President-elect Donald Trump's threat Monday to "terminate" the U.S. detente with Cuba could trigger opposition from some Republican lawmakers and corporate leaders who favor continued engagement with Havana.
Since 2014, when President Barack Obama began to normalize relations with the island, the United States has taken numerous steps to increase commercial travel, commerce and the flow of information to Cuba. On Monday, the first regularly scheduled commercial flight in more than 50 years from the U.S. to Havana landed while passengers aboard the American Airlines jet cheered.
Following Fidel Castro's death Friday at age 90, top aides to Trump signaled that the Cuban government must move toward enacting greater freedoms for its people and giving Americans more in return if it wants to keep the warmer U.S. ties that Obama initiated. Castro's younger brother, 85-year-old Raul Castro, took control in 2006, and later negotiated with Obama to restore diplomatic relations.
Trump's aides said nothing on Cuba has been decided. But Trump tweeted Monday, "If Cuba is unwilling to make a better deal for the Cuban people, the Cuban/American people and the U.S. as a whole, I will terminate deal."
Sen. Jeff Flake, R-Ariz., a frequent critic of Trump during the presidential campaign, cautioned in a statement against returning to a "get tough" policy that isolates Havana and restricts travel and business activities. Such an approach, Flake wrote over the weekend, will hurt the Cuban people and make the U.S. government "a convenient scapegoat for failed socialist policies."
Flake, who accompanied Obama during a visit to Cuba in March, said "allowing more frequent and consequential ties between Cubans and Americans is more likely to accelerate the desired change in Cuba."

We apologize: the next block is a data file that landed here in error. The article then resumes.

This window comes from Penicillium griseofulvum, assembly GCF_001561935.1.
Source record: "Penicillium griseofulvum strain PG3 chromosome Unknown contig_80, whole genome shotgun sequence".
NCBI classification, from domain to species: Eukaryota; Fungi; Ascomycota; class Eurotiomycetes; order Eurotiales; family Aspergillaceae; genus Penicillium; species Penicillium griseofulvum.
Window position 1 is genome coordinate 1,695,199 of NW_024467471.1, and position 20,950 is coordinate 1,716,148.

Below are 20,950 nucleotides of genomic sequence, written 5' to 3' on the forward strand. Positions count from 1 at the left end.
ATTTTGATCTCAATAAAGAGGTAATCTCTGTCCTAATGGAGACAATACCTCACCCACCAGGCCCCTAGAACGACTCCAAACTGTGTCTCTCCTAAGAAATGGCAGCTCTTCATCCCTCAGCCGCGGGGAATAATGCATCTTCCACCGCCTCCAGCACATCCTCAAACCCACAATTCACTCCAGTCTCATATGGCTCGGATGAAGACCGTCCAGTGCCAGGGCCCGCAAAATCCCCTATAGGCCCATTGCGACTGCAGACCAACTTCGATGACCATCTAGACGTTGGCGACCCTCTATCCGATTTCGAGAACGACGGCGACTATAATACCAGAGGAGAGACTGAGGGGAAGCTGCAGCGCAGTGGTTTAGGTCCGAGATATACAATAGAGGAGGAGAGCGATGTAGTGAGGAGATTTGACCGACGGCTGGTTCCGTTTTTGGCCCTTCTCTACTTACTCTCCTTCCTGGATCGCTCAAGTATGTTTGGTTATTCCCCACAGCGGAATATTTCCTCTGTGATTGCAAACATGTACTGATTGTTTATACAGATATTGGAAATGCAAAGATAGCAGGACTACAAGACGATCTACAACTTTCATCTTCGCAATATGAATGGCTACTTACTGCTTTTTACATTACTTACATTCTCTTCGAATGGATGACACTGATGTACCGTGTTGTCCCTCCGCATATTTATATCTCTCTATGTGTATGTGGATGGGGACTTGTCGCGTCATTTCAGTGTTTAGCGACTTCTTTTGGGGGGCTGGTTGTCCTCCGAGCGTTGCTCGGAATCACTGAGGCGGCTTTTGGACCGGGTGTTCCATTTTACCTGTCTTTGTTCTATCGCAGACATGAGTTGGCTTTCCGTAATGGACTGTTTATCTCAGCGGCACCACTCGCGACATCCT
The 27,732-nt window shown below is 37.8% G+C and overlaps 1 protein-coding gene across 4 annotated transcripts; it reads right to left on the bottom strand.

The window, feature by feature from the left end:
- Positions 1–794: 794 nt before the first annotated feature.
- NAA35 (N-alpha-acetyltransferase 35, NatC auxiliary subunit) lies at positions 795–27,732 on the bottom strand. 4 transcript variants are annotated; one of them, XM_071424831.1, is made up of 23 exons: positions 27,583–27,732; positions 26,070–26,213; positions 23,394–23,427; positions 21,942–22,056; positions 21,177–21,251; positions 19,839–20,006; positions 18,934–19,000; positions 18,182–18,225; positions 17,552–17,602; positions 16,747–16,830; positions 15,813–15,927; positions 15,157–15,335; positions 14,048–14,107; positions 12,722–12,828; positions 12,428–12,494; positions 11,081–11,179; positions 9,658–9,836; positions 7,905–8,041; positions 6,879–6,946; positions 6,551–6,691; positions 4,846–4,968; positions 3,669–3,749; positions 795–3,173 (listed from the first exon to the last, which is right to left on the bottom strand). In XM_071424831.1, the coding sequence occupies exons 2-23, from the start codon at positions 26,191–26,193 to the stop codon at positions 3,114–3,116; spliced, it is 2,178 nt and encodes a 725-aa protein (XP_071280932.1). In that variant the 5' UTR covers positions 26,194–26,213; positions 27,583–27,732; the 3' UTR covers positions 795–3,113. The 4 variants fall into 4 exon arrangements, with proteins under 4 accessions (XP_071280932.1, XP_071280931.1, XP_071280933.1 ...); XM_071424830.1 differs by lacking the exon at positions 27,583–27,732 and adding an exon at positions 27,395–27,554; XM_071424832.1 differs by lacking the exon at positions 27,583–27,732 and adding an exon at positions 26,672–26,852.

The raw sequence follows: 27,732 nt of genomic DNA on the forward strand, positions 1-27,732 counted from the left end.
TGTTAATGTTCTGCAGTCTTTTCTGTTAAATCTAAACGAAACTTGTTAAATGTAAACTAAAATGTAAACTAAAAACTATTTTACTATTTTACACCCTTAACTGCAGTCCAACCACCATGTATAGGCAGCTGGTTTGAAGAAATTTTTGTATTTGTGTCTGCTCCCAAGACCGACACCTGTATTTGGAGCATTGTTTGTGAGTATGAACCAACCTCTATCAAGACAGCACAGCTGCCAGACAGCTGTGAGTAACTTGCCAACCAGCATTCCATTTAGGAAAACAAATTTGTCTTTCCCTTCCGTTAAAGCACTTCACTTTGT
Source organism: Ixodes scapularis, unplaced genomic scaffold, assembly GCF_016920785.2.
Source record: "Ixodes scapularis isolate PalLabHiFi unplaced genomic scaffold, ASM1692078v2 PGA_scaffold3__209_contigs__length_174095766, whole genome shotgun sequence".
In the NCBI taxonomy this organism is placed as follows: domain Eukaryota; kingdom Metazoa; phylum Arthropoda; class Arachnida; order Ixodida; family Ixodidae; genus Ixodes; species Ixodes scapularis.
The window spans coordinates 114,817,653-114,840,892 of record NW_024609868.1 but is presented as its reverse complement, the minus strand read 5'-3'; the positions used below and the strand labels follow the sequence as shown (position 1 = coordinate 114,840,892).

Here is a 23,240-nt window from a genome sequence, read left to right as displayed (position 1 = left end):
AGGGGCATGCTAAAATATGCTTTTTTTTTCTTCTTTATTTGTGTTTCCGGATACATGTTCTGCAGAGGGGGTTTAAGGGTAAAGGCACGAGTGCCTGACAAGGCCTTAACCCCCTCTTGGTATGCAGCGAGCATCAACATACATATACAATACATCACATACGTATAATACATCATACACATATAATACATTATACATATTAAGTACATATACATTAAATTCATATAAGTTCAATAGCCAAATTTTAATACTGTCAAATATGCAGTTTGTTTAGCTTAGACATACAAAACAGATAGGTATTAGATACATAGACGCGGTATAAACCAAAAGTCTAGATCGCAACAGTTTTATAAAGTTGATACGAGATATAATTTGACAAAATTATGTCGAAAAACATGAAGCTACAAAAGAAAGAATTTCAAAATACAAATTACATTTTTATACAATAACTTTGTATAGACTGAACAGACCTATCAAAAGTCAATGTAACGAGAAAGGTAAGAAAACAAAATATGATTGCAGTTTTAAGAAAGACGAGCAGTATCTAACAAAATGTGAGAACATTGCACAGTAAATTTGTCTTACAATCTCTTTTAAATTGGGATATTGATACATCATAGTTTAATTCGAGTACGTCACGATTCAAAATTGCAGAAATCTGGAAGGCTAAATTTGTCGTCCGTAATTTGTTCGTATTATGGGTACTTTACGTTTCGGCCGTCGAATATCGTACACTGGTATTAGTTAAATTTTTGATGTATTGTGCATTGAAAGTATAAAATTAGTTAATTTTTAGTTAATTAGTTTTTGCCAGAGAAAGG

Several airlines began routes to other Cuban cities earlier this year. Monday morning's American Airlines flight was the first of the new Havana-bound service and the first of four daily flights the airline plans out of Miami International.
The travel industry is eager to capitalize on the recent detente with Cuba, which is 90 miles from Key West, Florida, and has the potential to be a top Caribbean destination.
The Miami Herald has reported Jet Blue will start twice-daily service from Orlando on Tuesday and Fort Lauderdale on Wednesday. On Thursday, Spirit Airlines and Frontier Airlines begin flying from Fort Lauderdale and Delta flights will take off from Miami, New York's JFK airport and Atlanta. Southwest starts daily service from Fort Lauderdale on Dec. 12.
Sen. John Boozman, R-Ark., has pushed for expanded trade with Cuba and in June backed an amendment to a government spending bill that would lift the ban on private banks and companies offering credit for the export of agricultural commodities to Cuba.
"We've had good intentions behind our isolation policy toward Cuba, but the results have not changed," Boozman said. "It's time to try a new approach." Boozman's office did not immediately respond to a request for comment on Trump's tweet.
Another Republican from an agricultural state, Sen. Jerry Moran of Kansas, has argued for easing U.S. restrictions that prohibit American farmers and ranchers from selling their products to Cuba. Moran said last year that Cuba imports the bulk of its food and is a natural market for U.S. agriculture, "especially the hard red winter wheat grown in Kansas."
Moran's office did not immediately respond to a request for comment on Trump's tweet.
But Trump's hard-line stance on Cuba strikes a chord with other GOP lawmakers, including Sen. Marco Rubio. And while Obama opened portions of U.S. investment and travel to Cuba through executive order, Republican leaders in Congress have staunchly opposed his calls to end the 55-year-old U.S. trade embargo of the island.
Rubio, whose parents were born in Cuba, told CNN's "State of the Union" on Sunday that the U.S. focus must be its own security and other national interests and encouraging Cuba to move toward democracy.
"We should examine our policy toward Cuba through those lenses," Rubio said. "And if there's a policy that helps that, it remains in place. And if it's a policy that doesn't, it's removed."
Associated Press writer Mary Clare Jalonick contributed to this report.
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